A large group of scientists and energy companies are attempting to draw upon a near-limitless supply of carbon-neutral gasses buried deep below the surface of the earth.
- Hydrogen is a flammable gas that produces no carbon emissions, with many hydrogen-burning engines only producing water as a byproduct.
- Scientists believe that large pockets of “geologic” hydrogen—amounting to 150 trillion metric tons—are buried in deposits that can be drilled into and tapped.
- The U.S. Geological Survey, the Colorado School of Mines, and major energy corporations like Chevron, Shell, and BP are investigating different hydrogen wells that could provide access to the gas, Forbes reports.
- There are severe limitations with accessing these mines, namely that it may be uneconomical or logistically difficult to access these deposits under oceans or in isolated areas of the globe.
Why It’s Important
The ongoing clean-energy revolution is facing many challenges, among them being the challenge of how to power an entire energy grid and multiple transportation systems without carbon-burning materials like gas and coal. As we previously reported, the International Energy Agency expects oil drilling to peak in the next few decades amid the energy transition.
Hydrogen has long been a proposed alternative to fossil fuels. However, the process of obtaining carbon-free hydrogen is challenging. Hydrogen can be produced somewhat abundantly through existing natural gas, but the process burns carbon. Green hydrogen is a proposed alternative, but it is inefficient to produce. Mining hydrogen could be the best solution that solves most problems.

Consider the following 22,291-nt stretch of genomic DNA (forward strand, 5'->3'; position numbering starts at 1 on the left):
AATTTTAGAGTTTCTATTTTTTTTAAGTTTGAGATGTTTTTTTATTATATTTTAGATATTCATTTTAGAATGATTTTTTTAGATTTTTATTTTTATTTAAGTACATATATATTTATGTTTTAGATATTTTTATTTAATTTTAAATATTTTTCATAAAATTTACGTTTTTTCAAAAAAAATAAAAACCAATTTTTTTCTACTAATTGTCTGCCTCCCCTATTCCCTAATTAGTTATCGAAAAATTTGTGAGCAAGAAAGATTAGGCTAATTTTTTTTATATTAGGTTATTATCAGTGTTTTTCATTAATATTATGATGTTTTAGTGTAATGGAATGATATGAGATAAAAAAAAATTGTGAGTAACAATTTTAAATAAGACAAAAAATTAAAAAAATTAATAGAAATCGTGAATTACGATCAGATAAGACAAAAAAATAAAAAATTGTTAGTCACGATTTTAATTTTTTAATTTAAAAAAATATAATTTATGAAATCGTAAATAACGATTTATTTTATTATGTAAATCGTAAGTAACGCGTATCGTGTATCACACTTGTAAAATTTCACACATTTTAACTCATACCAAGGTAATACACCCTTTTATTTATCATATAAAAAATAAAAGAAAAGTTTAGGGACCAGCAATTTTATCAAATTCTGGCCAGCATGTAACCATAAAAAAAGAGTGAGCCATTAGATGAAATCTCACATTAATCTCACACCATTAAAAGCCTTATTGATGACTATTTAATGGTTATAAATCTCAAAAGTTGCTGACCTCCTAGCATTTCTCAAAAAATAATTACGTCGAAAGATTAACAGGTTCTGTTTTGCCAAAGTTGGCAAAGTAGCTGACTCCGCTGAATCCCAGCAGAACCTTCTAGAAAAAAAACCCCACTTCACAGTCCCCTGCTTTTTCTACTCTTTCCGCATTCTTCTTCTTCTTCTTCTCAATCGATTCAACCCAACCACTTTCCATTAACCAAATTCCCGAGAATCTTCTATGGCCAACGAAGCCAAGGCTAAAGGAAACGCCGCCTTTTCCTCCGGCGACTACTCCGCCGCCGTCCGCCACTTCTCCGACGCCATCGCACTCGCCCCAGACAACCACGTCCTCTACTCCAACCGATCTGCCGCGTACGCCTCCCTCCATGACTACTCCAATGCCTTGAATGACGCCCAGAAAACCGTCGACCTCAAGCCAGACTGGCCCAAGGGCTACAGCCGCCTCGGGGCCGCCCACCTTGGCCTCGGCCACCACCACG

It remains to be seen whether this gold rush will commence, as accessing these pockets will require operating in conditions that make the attempts uneconomical or impractical. Deposits buried deep beneath the ocean may not be worth the effort to access. However, accessing just a small portion of these pockets could provide centuries of hydrogen.
“So if just 2% or 3% of the 10 million megatons out there can be tapped, that would supply all of the world’s demand of 500 million tons per year for hundreds of years,” Geoff Ellis of the U.S. Geological Survey tells Forbes.
Backing Up A Bit
Many technologies have already been adapted to burning hydrogen as a replacement for traditional fuels. Several companies have experimented with hydrogen-powered freight trains and passenger trains. Several major aeronautical companies have experimented with hydrogen planes. Hydrogen cars have been experimented with as an alternative to electric vehicles, and hydrogen shipping vessels have been discussed.
“Imagine the potential of an underground factory fueled by nature that generates a replenishing supply of clean, dispatchable energy. [Geologic hydreon] resolves the intermittency of renewable power and provides the security and stability needed to displace fossil fuels,” HyTerra COO Luke Velterop tells Forbes.